Reynolds et al v. San Diego, County of et al

Filing 176

ORDER granting in part and denying in part 162 Motion to Stay It is GRANTED as follows: 1. All proceedings in this case are STAYED until 2/12/2018, unless otherwise ordered by the Court; 2. The parties shall file a joint status report no later t han 1/26/2018; and 3. A telephonic a status conference is set for 2/9/2018, at 11:30 a.m. Plaintiff shall initiate the phone call with the Court with all parties present. Signed by Judge John A. Houston on 8/18/2017. (All non-registered users served via U.S. Mail Service)(acc)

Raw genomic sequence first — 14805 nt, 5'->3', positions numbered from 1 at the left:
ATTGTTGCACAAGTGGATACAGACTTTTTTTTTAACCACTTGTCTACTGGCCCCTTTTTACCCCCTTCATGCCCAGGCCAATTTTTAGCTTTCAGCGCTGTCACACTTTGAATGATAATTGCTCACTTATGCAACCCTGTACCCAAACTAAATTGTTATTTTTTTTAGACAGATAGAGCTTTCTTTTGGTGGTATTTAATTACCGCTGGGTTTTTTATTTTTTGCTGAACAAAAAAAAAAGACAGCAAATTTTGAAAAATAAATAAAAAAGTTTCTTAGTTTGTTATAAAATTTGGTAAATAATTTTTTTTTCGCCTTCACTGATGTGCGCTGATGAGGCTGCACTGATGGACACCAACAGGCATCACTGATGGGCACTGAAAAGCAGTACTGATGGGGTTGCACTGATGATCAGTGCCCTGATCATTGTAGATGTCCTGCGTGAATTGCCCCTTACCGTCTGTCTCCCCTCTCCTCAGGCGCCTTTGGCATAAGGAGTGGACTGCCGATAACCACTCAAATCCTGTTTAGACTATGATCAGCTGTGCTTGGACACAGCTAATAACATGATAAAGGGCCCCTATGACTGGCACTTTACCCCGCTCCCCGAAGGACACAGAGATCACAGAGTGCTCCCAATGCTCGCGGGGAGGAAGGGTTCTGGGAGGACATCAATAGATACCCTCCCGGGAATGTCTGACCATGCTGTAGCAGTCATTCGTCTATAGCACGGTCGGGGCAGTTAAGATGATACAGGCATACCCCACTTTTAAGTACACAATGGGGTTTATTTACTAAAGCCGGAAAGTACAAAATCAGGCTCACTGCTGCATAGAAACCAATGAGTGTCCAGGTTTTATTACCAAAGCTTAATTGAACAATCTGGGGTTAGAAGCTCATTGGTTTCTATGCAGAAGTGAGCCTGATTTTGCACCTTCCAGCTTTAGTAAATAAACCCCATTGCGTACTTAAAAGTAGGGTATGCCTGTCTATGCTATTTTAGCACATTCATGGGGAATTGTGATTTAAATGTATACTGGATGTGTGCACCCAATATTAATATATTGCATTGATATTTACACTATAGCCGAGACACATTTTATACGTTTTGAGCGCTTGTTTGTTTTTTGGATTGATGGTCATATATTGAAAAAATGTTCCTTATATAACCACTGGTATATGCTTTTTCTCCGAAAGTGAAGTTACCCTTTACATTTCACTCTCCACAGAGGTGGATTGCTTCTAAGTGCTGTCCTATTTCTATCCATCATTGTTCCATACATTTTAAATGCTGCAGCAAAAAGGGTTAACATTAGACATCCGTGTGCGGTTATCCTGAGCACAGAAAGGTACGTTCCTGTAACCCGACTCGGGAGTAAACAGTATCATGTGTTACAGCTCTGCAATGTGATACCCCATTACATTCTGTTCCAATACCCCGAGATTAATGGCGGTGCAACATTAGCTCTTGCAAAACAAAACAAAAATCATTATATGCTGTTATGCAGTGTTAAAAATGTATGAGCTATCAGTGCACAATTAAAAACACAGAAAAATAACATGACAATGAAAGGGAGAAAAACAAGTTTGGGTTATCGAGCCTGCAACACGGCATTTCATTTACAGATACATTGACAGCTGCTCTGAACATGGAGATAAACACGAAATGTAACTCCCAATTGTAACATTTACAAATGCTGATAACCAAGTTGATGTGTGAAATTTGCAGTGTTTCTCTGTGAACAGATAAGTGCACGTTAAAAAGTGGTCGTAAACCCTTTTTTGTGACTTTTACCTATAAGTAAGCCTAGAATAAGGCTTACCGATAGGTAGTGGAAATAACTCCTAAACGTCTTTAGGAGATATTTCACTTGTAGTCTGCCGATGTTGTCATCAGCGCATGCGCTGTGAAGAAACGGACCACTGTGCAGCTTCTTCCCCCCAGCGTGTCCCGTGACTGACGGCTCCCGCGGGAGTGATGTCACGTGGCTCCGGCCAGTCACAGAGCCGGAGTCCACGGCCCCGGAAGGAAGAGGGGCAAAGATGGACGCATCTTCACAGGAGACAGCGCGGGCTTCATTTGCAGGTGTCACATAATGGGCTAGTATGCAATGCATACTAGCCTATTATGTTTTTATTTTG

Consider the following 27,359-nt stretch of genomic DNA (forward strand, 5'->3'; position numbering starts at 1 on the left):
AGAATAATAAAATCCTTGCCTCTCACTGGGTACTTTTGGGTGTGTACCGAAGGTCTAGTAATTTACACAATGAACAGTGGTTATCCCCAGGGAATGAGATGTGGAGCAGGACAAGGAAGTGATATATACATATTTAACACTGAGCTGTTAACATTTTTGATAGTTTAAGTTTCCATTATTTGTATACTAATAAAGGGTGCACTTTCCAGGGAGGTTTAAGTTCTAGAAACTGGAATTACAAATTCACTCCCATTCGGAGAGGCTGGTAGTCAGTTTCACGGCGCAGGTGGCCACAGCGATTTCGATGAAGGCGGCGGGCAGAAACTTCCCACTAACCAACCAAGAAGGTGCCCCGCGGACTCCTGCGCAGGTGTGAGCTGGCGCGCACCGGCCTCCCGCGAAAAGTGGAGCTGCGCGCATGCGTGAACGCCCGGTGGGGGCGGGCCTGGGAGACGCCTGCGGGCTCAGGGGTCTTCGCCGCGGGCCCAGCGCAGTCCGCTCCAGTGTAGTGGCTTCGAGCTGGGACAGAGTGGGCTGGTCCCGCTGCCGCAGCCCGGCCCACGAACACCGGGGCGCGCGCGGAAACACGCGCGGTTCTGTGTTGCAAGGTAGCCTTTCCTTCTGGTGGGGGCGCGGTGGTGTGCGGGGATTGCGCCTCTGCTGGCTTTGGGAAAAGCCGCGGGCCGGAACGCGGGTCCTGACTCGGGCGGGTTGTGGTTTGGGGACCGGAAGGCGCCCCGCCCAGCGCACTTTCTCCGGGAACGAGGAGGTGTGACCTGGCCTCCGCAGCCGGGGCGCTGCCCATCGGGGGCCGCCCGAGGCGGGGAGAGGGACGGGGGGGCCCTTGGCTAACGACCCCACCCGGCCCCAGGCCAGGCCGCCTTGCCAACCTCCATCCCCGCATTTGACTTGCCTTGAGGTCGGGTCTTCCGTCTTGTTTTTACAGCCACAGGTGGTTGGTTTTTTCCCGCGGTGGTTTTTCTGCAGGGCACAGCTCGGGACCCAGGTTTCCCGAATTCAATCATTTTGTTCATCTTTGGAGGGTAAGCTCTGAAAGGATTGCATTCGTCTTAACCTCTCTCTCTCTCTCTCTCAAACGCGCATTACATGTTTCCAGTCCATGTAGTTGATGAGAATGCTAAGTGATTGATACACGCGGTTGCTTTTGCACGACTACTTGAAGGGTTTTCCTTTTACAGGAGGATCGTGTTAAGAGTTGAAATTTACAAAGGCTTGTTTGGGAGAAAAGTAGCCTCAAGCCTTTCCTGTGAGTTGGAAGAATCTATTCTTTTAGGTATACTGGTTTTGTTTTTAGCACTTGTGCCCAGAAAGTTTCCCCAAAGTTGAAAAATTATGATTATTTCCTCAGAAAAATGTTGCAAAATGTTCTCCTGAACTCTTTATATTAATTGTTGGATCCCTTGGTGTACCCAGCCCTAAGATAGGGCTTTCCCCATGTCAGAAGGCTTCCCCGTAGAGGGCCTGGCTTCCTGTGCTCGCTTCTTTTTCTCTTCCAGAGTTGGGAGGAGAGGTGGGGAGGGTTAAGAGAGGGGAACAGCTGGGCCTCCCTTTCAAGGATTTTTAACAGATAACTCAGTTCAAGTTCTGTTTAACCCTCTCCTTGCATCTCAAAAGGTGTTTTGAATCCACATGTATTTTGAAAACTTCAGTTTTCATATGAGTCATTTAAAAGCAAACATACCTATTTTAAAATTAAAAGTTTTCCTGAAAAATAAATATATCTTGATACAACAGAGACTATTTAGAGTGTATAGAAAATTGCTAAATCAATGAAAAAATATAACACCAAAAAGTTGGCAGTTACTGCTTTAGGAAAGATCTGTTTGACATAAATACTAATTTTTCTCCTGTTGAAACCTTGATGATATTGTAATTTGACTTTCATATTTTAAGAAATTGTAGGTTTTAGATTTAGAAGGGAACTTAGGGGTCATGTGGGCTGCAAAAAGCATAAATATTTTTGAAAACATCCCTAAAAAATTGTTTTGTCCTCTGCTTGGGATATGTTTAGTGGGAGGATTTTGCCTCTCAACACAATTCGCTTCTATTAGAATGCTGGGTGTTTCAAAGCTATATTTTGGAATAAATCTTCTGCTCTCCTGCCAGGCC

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1 2 3 4 5 6 7 8 UNITED STATES DISTRICT COURT 9 SOUTHERN DISTRICT OF CALIFORNIA 10 11 12 13 TREVOR REYNOLDS; HEATHER REYNOLDS; H.R., a minor; and R.R., a minor–by and through their Guardian Ad Litem, Janice White, Case No.: 11cv1256-JAH (AGS) ORDER GRANTING IN PART AND DENYING IN PART DEFENDANT COUNTY OF SAN DIEGO’S MOTION TO STAY [DOC. NO. 162] Plaintiffs, 14 15 v. 16 COUNTY OF SAN DIEGO; SAN DIEGO COUNTY HEALTH AND HUMAN SERVICES AGENCY; POLINSKY CHILDREN’S CENTER; MAYA BRYSON; SHARI MEDEIROS; LAURA ZETMEIR; CHERYL BERGLUND; KRISTIE CAMPBELL; and Does 3 through 50 Inclusive, 17 18 19 20 21 22 Defendants. 23 24 INTRODUCTION 25 Plaintiffs Trevor Reynolds, Heather Reynolds, H.R., a minor, and R.R., also a minor, 26 both through their guardian ad litem, Janice White (collectively, “Plaintiffs”), filed the 27 instant action, alleging, inter alia, federal civil rights violations under the First, Fourth, and 28 Fourteenth Amendments of the United States Constitution. See Doc. No. 90 at 2 (citing 42 1 11cv1256-JAH (AGS) 1 U.S.C. § 1983). Defendant County of San Diego now moves to stay the entire action 2 pending the Ninth Circuit Court of Appeals (the “Ninth Circuit”) decisions in (1) Mann v. 3 County of San Diego, Case No. 3:11-CV-0708-GPC (BGS) (“Mann”); and (2) the 4 interlocutory appeal from this Court’s October, 2016 order finding, inter alia, that qualified 5 immunity does not bar Plaintiffs’ § 1983 claim against the social worker defendants, Cheryl 6 Berglund and Maya Bryson. See Doc. No. 162. Plaintiff Trevor Reynolds opposes the 7 motion. See Doc. No. 163. After careful consideration of the parties’ briefs, the Court 8 deemed the matter suitable for disposition without oral argument. See Doc. No. 164. In 9 light of the entire record, relevant law, and for the reasons set forth below, Defendant 10 County of San Diego’s motion to stay is GRANTED IN PART AND DENIED IN PART. 11 BACKGROUND 12 This action arises from a juvenile dependency investigation, and subsequent 13 proceedings, initiated, and/or conducted, by Defendants County of San Diego (“County”) 14 and the San Diego County Health and Human Services Agency (“Agency”), regarding a 15 series of events involving Plaintiff minors H.R. (born in 2007) (“H.R.”), R.R. (born in 16 2010) (“R.R.”), and their parents, Plaintiffs Trevor Reynolds (“Trevor”) and Heather 17 Reynolds (“Heather”). See Doc. No. 90 at 2. 18 I. Factual Background1 19 On the morning of June 9, 2010, Heather left the family home to attend a dentist 20 appointment. She left H.R. and R.R. in the care of their father, Trevor. At the time, H.R. 21 was two years old and R.R. was six weeks old. 22 23 The following background facts have been taken from the parties’ briefs, and this Court’s prior order (1) granting in part and denying in part Defendant Bryson’s motion for summary judgment or partial summary judgment; (2) granting in its entirety Defendants Medeiros and Zetmeir’s motion for summary judgment; (3) granting in part and denying in part Defendant County of San Diego’s motion for summary judgment; (4) granting in its entirety Plaintiffs’ motion for summary judgment; and (5) granting in part and denying in part Plaintiffs’ ex parte judicial notice requests. See Doc. No. 147. Unless otherwise noted, the facts herein are undisputed. 1 24 25 26 27 28 2 11cv1256-JAH (AGS) 1 When Heather returned later that morning, she noticed that R.R. was fussy, and 2 difficult to console. Heather took R.R. upstairs to change her diaper and noticed that R.R.’s 3 right hip was at an odd angle. Trevor and Heather immediately took R.R. to Kaiser 4 Permanente’s Intermediate Care Services where X-rays were taken. The X-rays revealed 5 signs of a displaced femur fracture to R.R.’s left leg. To confirm, R.R. was transported to 6 Kaiser Zion Hospital where Dr. Richard Newton, a pediatrician, diagnosed R.R. with a 7 completely displaced left femur fracture. Dr. Newton determined that the Reynolds parents 8 lacked an explanation for R.R.’s injuries. Consequently, Dr. Newton caused Kaiser to 9 report the injury as suspected child abuse to the County of San Diego Child Welfare 10 Services. A child abuse detective with the County Sheriff was also contacted and advised 11 of the incident. 12 That evening, the on-call social worker, Defendant Maya Bryson (“Bryson”), 13 investigated the allegations of suspected child abuse after receiving an emergency response 14 referral form stating that R.R.’s femur fracture resulted from suspected non-accidental 15 trauma. Bryson consulted with her supervisor, Defendant Cheryl Berglund (“Berglund”), 16 Dr. Newton, Trevor, Heather, the deputy sheriff, and the nurse who reported the matter on 17 Dr. Newton’s behalf during the investigation. Bryson noted that (1) the Reynolds parents 18 had no specific explanation for how the injury happened; (2) Heather believed the injury 19 occurred while she was out of the home; and (3) Trevor did not make eye contact, and 20 seemed reluctant to answer questions. Dr. Newton could not provide Bryson any medical 21 opinion on what caused the fracture. After Bryson discussed her findings with Berglund, 22 Berglund decided that the County would initiate a hospital hold, placing R.R. in protective 23 custody. Just before midnight, Heather and Trevor were escorted from the hospital where 24 R.R. was admitted. 25 At 12:01 a.m. on June 10, 2010, Berglund placed a hospital hold on R.R. According 26 to the Health & Human Services Child Welfare Service’s Emergency Response Referral 27 Information form, R.R. was due to be released from the hospital on or about June 11, 2010. 28 3 11cv1256-JAH (AGS) 1 Bryson presented Heather with a consent form to authorize medical treatment of R.R. 2 Heather signed the form. 3 While determining whether to take R.R. into protective custody, Bryson and 4 Berglund also assessed whether to take similar action with H.R. At the time, H.R. was in 5 the care of his maternal grandmother, Cathy Howland (“Howland”). Ultimately, H.R. was 6 placed in protective custody and removed to the Polinsky Children’s Center. Before doing 7 so, Bryson and Berglund considered the severe injury to R.R., H.R.’s young age, H.R.’s 8 inability to communicate whether he was being abused, and the possibility that the 9 Reynolds parents could be abusers. On June 9, 2010, at 11:00 p.m., Defendant Kristie 10 Campbell, a County social worker (“Campbell”), and two police officers went to 11 Howland’s home, in Oceanside, California, and removed H.R. from the home. Officers 12 restrained Howland by stepping between her and Campbell. H.R. was taken into protective 13 custody at 11:45 p.m., and checked into Polinsky Children’s Center at 12:20 a.m. on June 14 10, 2010. 15 Thereafter, on June 10, 2010, Defendant Shari Medeiros, a County social worker 16 (“Medeiros”), and her supervisor, Defendant Laura Zetmeir (“Zetmier”), were assigned to 17 take over the case from Bryson. Medeiros continued the investigation of the child abuse 18 allegations by interviewing Trevor, Heather, and other family members. Trevor indicated 19 that he had no additional information to add concerning R.R.’s injury. Medeiros advised 20 the parents that they could have supervised contact with their children. 21 On June 11, 2010, Medeiros obtained assistance from Dr. Marilyn Kaufhold, a child 22 abuse expert at Rady’s Children’s Hospital. Dr. Kaufhold opined, “[t]he femur fracture is 23 the result of trauma and is highly concerning for child abuse in this baby that otherwise 24 seems to be a normal, healthy infant . . . fractures do not occur in infants as a result of 25 normal usual child care.” See Doc. No. 70-1 at 11. Additionally, Medeiros spoke to Trevor 26 and Heather over the telephone. Trevor confirmed that, on the morning of June 9, 2015, 27 Heather went upstairs to change R.R. Heather opined that H.R. caused R.R.’s injury while 28 Trevor was asleep on the couch, possibly by stepping on R.R., who was also on the couch. 4 11cv1256-JAH (AGS) 1 On June 11, 2010, Medeiros initiated and filed juvenile dependency petitions in the 2 Juvenile Court of San Diego County. Medeiros summarized her investigation and included 3 it as supporting documentation. A detention hearing was held on June 14, 2010. At the 4 hearing, the Juvenile Court found that Defendants made a prima facie showing on the 5 allegations contained in the petition. Specifically, the court found that detention was 6 necessary because of the substantial risk to the children’s physical health. The court also 7 found that continued care in the Reynolds home was contrary to the children’s welfare. 8 Medeiros arranged for the children to return to their own home by June 15, 2010, under the 9 care of their paternal grandmother. 10 From June to August 2010, Medeiros continued to investigate the case, as it 11 developed in juvenile court. Medeiros contacted the parents, family members, service 12 providers, the investigating detective, doctors, the children, and her supervisor, Laura 13 Zetmeir. Medeiros also prepared a jurisdiction report, a disposition report, and an 14 addendum report. 15 Plaintiffs allege that Medeiros submitted Trevor’s name to the Child Abuse Central 16 Index (“CACI”) for a substantiated allegation of severe neglect on June 21, 2010, and was 17 not removed from the CACI until September 22, 2010, or thereafter. 18 On June 30, 2010, Medeiros collected medical histories for R.R., H.R., and their 19 parents, then furnished the histories to Dr. Kaufhold. Dr. Kaufhold reviewed the Reynolds 20 parents’ medical histories and wrote a letter indicating, “[w]hile I cannot dismiss the 21 possibility of inflicted injury, I would recommend that [R.R.] have a genetics consult to 22 consider the possibility of osteogenesis imperfecta (“OI,” or brittle bone disease).” See 23 Doc. No. 70-6 at 3. Thereafter, Dr. Nunes, a pediatrician specializing in OI examined R.R. 24 at Kaiser Hospital. Dr. Nunes opined that R.R. more than likely suffers from OI, but the 25 finding is only “one piece of the puzzle[,]” because it was possible that OI and abuse could 26 be present. See Doc. No. 89-7 at 2. 27 On July 23, 2010, Heather met with Medeiros to share R.R.’s OI diagnosis. Heather 28 advised Medeiros that she was anticipating a separate report from Dr. Nunes regarding the 5 11cv1256-JAH (AGS) 1 likelihood of H.R. having OI as well. On July 27, 2010, Dr. Nunes provided Medeiros his 2 report indicating that it was likely that H.R. had OI as well. 3 On July 28, 2010, the Juvenile Court held a settlement hearing. Medeiros contends 4 that Dr. Nunes’s findings were discussed. Plaintiffs contend Medeiros deliberately 5 concealed this exculpatory evidence from the court. The hearing was continued until 6 August 18, 2010. On July 30, 2010, Heather was authorized to move back into the family 7 home to care for the children under the supervision of the two grandmothers. 8 On August 18, 2010, the Juvenile Court held the continued settlement hearing. 9 Heather refused to undergo genetic testing, and the court declined to issue an order 10 requiring her to do so. The case did not settle. However, on August 19, 2010, the Juvenile 11 Court dismissed the action, upon the Agency’s request, and both children were returned to 12 their parents’ custody. 13 II. Procedural History 14 Plaintiffs filed the instant action on June 8, 2011, seeking monetary relief, including 15 punitive damages, against Defendants based on eight causes of action: (1) assault; (2) 16 battery; (3) false imprisonment; (4) violation of civil rights; (5) Monell related claims; (6) 17 intentional infliction of emotional distress; (7) violation of state civil rights, pursuant to 18 Cal. Civ. Code §43; and (8) violation of state civil rights pursuant to Cal. Civ. Code § 52.1. 19 See Doc. Nos. 1, 90. Plaintiffs also seek injunctive relief against ongoing or future harm. 20 Id. 21 Defendant Bryson’s motion for summary judgment was filed on January 10, 2014. 22 See Doc. No. 49. Plaintiffs filed an opposition to the motion on February 14, 2014, and 23 Bryson filed a reply thereto on March 5, 2014. See Doc. Nos. 74, 95. On February 24, 2014, 24 Plaintiffs filed an amended complaint to name Doe Defendants, Kristie Campbell and 25 Cheryl Berglund. See Doc. No. 90. On November 25, 2014, Defendant Berglund filed a 26 motion to join in Bryson’s motion for summary judgment. See Doc. No. 131. Plaintiffs, in 27 turn, filed a response to the notice of joinder. See Doc. No. 132. 28 // 6 11cv1256-JAH (AGS) 1 The hearing date on all, then pending, motions was rescheduled sua sponte and upon 2 request from the parties. Bryson and Berglund’s motion, among others, was heard on 3 November 24, 2014. See Doc. No. 130. After entertaining oral argument from counsel, the 4 Court took all matters heard under submission. Id. 5 On April 1, 2015, Plaintiffs requested, ex parte, that the Court take judicial notice of 6 certain documents filed in Swartwood v. County of San Diego, et al., Case No. 3:12-CV- 7 1665-W (BGS). See Doc. No. 137. Defendants filed opposition on April 7, 2015. See Doc. 8 No. 138. On July 17, 2015, Plaintiffs requested, ex parte, that the Court take judicial notice 9 of the Ninth Circuit’s decision in Kirkpatrick v. County of Washoe, 792 F.3d 1184 (9th Cir. 10 2015), which the Court of Appeals issued on July 10, 2015. See Doc. No. 141. Defendants 11 did not object. 12 On October 3, 2016, this Court issued an order, inter alia, (1) granting in part and 13 denying in part Bryson and Berglund’s motion for summary judgment or partial summary 14 judgment; and (2) granting in part and denying in part Plaintiffs’ ex parte judicial notice 15 requests. See Doc. No. 147. 16 Bryson and Berglund’s motion was granted with respect to the following: (a) 17 Bryson’s individualized consideration on the motion for summary judgment; (b) exigent 18 circumstances justified R.R.’s removal from her parents, prior to judicial authorization; (c) 19 notwithstanding the exigent circumstances, Defendants Bryson and Berglund are entitled 20 to qualified immunity as to R.R.’s initial removal; (d) Bryson and Berglund are entitled to 21 discretionary immunity under Cal. Gov. Code. § 820.2, as to the First, Second, Third, Sixth, 22 Seventh, and Eighth causes of action; and (e) Bryson and Berglund did not incur punitive 23 damages liability. See Doc. No. 147 at 49. The Court found that genuine issues of material 24 fact existed as to whether H.R.’s removal from Howland’s home was justified. 25 Accordingly, the Court denied Bryson and Berglund’s motion, in part, based on the 26 following findings: (f) exigent circumstances did not justify removing H.R. from 27 Howland’s home; and (g) qualified immunity does not bar Plaintiffs’ § 1983 claim against 28 Bryson and Berglund for their decision to remove H.R. from Howland’s home. Id. 7 11cv1256-JAH (AGS) 1 On October 20, 2016, Bryson and Berglund filed an interlocutory appeal, [see doc. 2 nos. 149, 150], challenging this Court’s finding that qualified immunity does not bar 3 Plaintiffs’ section 1983 claim against them with respect to their decision to remove H.R. 4 from Howland’s home. The Ninth Circuit filed a scheduling order on October 21, 2016, 5 ordering that briefing be completed, including service of the optional appellant’s reply 6 brief, no later than March 16, 2017. See Doc. No. 151. 7 On January 31, 2017, Defendant County of San Diego filed the instant motion to 8 stay the entire case. See Doc. No. 162. Plaintiff Trevor Reynolds filed a response in 9 opposition on February 27, 2017. See Doc. No. 163. No reply brief was filed; and, pursuant 10 to CivLR 71.1(d), the Court took the motion to stay under submission without oral 11 argument from the parties. See Doc. No. 164. 12 In preparation for the final pretrial conference, currently scheduled for September 13 25, 2017, this Court ordered the parties to file a joint statement briefing any issues requiring 14 clarification before trial, no later than August 18, 2017. See Doc. No. 174. A pretrial status 15 conference is currently scheduled for September 1, 2017. Id. 16 17 DISCUSSION 1. Legal Standard 18 “A district court has discretionary power to stay proceedings in its own court under 19 Landis v. North American Co.” Lockyer v. Mirant Corp., 398 F.3d 1098, 1109 (9th Cir. 20 2005) (citing Landis v. North American Co., 299 U.S. 248, 254 (1936)). “The power to 21 stay a case is ‘incidental to the power inherent in every court to control the disposition of 22 the causes on its docket with economy of time and effort for itself, for counsel, and for 23 litigants.’” Halliwell v. A-T Sols., Case No. 13:13-CV-2014-H (KSC), 2014 WL 4472724, 24 at *7 (S.D. Cal. Sept. 10, 2014) (quoting Landis, 299 U.S. at 254). A district court may 25 stay a case “pending resolution of independent proceedings which bear upon the case,” 26 even if those proceedings are not “necessarily controlling of the action before the court.” 27 See Leyva v. Certified Grocers of California, Ltd., 593 F.2d 857, 863–64 (9th Cir. 1979). 28 However, “[o]nly in rare circumstances will a litigant in one cause be compelled to stand 8 11cv1256-JAH (AGS) 1 aside while a litigant in another settles the rule of law that will define the rights of both.” 2 See Landis, 299 U.S. at 255. 3 In determining whether to grant a stay pursuant to Landis, courts in the Ninth Circuit 4 weigh the “competing interests which will be affected by the granting or refusal to grant a 5 stay,” including “the possible damage which may result from the granting of a stay, the 6 hardship or inequity which a party may suffer in being required to go forward, and the 7 orderly course of justice measured in terms of the simplifying or complicating of issues, 8 proof, and questions of law which could be expected to result from a stay.” See Lockyer, 9 398 F.3d at 1110 (quoting CMAX, Inc. v. Hall, 300 F.2d 265, 268 (9th Cir. 1962)). 10 However, judicial economy and case management concerns “standing alone [are] 11 not necessarily [ ] sufficient ground[s] to stay proceedings.” See Dependable Highway 12 Exp., Inc. v. Navigators Ins. Co., 498 F.3d 1059, 1066 (9th Cir. 2007); Yong v. I.N.S., 208 13 F.3d 1116, 1119 (9th Cir. 2000) (noting that “considerations of judicial economy . . . cannot 14 justify [ ] indefinite, and potentially lengthy stay[s]”). Further, “if there is even a fair 15 possibility that the stay for which [the movant] prays will work damage to someone else,” 16 the movant “must make out a clear case of hardship or inequity in being required to go 17 forward.” See Landis, 299 U.S. at 255; Dependable Highway Exp., Inc., 498 F.3d at 1066. 18 The Ninth Circuit has instructed that “being required to defend a suit, without more, does 19 not constitute a ‘clear case of hardship or inequity’ within the meaning of Landis.” See 20 Lockyer, 398 F.3d at 1112. Also, courts in the Ninth Circuit have indicated that the potential 21 harm of delaying a plaintiff injunctive relief weighs more heavily against granting a stay 22 than the potential harm to a plaintiff seeking only monetary relief. See Lockyer, 398 F.3d 23 at 1112; Aldapa v. Fowler Packing Co., Inc., Case No. 11:5-CV-00420-DAD (SAB), 2016 24 WL 6124216, at *1 (E.D. Cal. Oct. 20, 2016) (“[S]taying a suit seeking injunctive relief 25 against ongoing or future harm causes a more significant hardship against a plaintiff 26 resisting a stay than a suit for damages.”). 27 Lastly, “[a] stay should not be granted unless it appears likely the other proceedings 28 will be concluded within a reasonable time in relation to the urgency of the claims 9 11cv1256-JAH (AGS) 1 presented to the court.” Leyva, 593 F.2d at 864. “Generally, stays should not be indefinite 2 in nature.” See Dependable Highway Exp., Inc., 498 F.3d at 1066. The Ninth Circuit has 3 held that even a stay that terminates “upon the ‘resolution of [an] appeal’” has an indefinite 4 term because the Supreme Court could grant certiorari to review the appellate court’s 5 decision, or the appellate court could remand to the district court for further proceedings. 6 Yong, 208 F.3d at 1119. Thus, a district court should give due weight to the requested 7 length of a stay in exercising its discretionary power to stay proceedings. See id. 8 2. Analysis 9 Defendant County moves to stay this action for damages and injunctive relief 10 pending (1) the Ninth Circuit’s decision in Mann; and (2) resolution of the interlocutory 11 appeal from this Court’s October, 2016 order granting in part and denying in part Berglund 12 and Bryson’s motion for summary judgment or partial summary judgment, finding, inter 13 alia, that the social worker defendants are not entitled to qualified immunity on Plaintiffs’ 14 claim that they wrongfully placed H.R. in protective custody. 15 Indeed, the County contends that the legal issues in Mann—specifically, whether the 16 medical examinations performed on minors at Polinsky, without parental consent, violated 17 the appellees’ constitutional rights—“will likely control the outcome of this case” because 18 “if the Ninth Circuit holds that the medical examinations are constitutional, the County will 19 be able to bring a simple motion for summary judgment in order to resolve the Polinsky 20 exam issue in this case.” See Doc. No. 162 at 2. Similarly, the County argues, “if the Ninth 21 Circuit finds Plaintiffs § 1983 claims barred by qualified immunity, the social worker 22 defendants will prevail in this case, leaving only the Polinsky issue to be addressed. Id. 23 Ultimately, the County contends that granting a stay will promote judicial economy—by 24 simplifying issues, effectively saving time, effort, and money, that could be wasted in the 25 event of contrary trial and appellate decisions—without causing undue prejudice on the 26 Plaintiffs. See id. at 3-9 (assuring this Court that staying the case will not prejudice Plaintiff 27 because a “delay in obtaining solely monetary damages is not a basis for denying a stay 28 request,” and that Plaintiffs only requests monetary relief (and not injunctive relief), since 10 11cv1256-JAH (AGS) 1 the County “no longer conduct[s] [exams] without parental consent or presence, or an 2 individualized court order.”). 3 Plaintiff Reynolds opposes the motion, contending that the County’s grounds for the 4 stay are speculative, and otherwise fail as a matter of law. See Doc. No. 163 at 2-3 (citing 5 Lockyer v. Mirant Corp., 398 F.3d 1098, 1112 (9th Cir. 2015)). The Court disagrees, and 6 finds that a limited, six-month stay is appropriate in this case. 7 Landis cautions that “if there is even a fair possibility that the stay . . . will work 8 damage to someone else,” the stay may be inappropriate absent a showing by the moving 9 party of “hardship or inequity.” 299 U.S. at 255. In this case, there is a “fair possibility” 10 that the stay requested will “work damage” to Plaintiffs. While the County is correct that a 11 decision in Mann is likely to at least clarify issues in this case turning on the legality of the 12 Polinsky medical examinations, delaying the forthcoming trial, as to all Defendants, until 13 both the Mann appeal and the appeal from this this Court’s October, 2016 order issue, 14 weighs against staying this case. Yong, 208 F.3d at 1119 (noting that a stay that terminated 15 upon the resolution of an appeal could “remain in effect for a lengthy period of time, 16 perhaps for years” if litigation dragged on). Nevertheless, the Court finds that the County 17 establishes a sufficient case of hardship warranting a shorter stay than requested. 18 As the Lockyer court noted, “being required to defend a suit, does not constitute a 19 ‘clear case of hardship or inequity’ within the meaning of Landis.” 398 F.3d at 1112. Aside 20 from postponing the inherent burden of litigation, however, the County argues that a stay 21 will protect it from the hardship of enduring potentially inconsistent future rulings in the 22 matters pending in the Southern District and the Ninth Circuit, respectively. See Doc. No. 23 162-1 at 5-6. The Court agrees. 24 Moreover, looking to each appellate docket, the Court notes that, to date, the briefing 25 in both cases is nearly complete. See Reynolds, et al. v. Bryson, et al., Case No. 16-56565; 26 Mann et al. v. County of San Diego et al., Case No: 16-56740. Specifically, both dockets 27 indicate that briefing is scheduled to conclude on or before August 28, 2017. Therefore, in 28 light of the appellate briefing schedules, the County’s representation that it no longer 11 11cv1256-JAH (AGS) 1 conducts intake medical examinations without parental consent, or presence, or 2 individualized court order [see doc. no. 162-1 at 9], and that H.R. and R.R. were returned 3 to the custody of their parents [see doc. no. 147 at 6], the Court finds the urgency of the 4 irreparable injury alleged in Plaintiffs’ Complaint moderately reduced, and that appellate 5 proceedings may conclude “within a reasonable time in relation to the urgency of the 6 claims presented to the court.” Leyva, 593 F.2d at 864. A limited, six-month stay is proper. 7 CONCLUSION AND ORDER 8 In light of the general policy favoring stays of short, or at least reasonable, duration, 9 while also being mindful of concerns relating to “economy of time and effort for itself, for 10 counsel, and for the litigants,” Landis, 299 U.S. at 254, and considering that the stay 11 requested is likely to do damage to Defendants without a sufficient showing of hardship or 12 inequity by Plaintiff Trevor Reynolds, this Court is convinced that a limited stay is 13 warranted at this time. Consequently, Defendant County of San Diego’s motion, [doc. no. 14 162], is GRANTED as follows: 15 16 1. All proceedings in this case are STAYED until February 12, 2018, unless otherwise ordered by the Court; 17 2. The parties shall file a joint status report no later than January 26, 2018; and 18 3. A telephonic a status conference is set for February 9, 2018, at 11:30 a.m. 19 20 Plaintiff shall initiate the phone call with the Court with all parties present. IT IS SO ORDERED. 21 22 23 24 DATED: August 18, 2017 _________________________________ JOHN A. HOUSTON United States District Judge 25 26 27 28 12 11cv1256-JAH (AGS)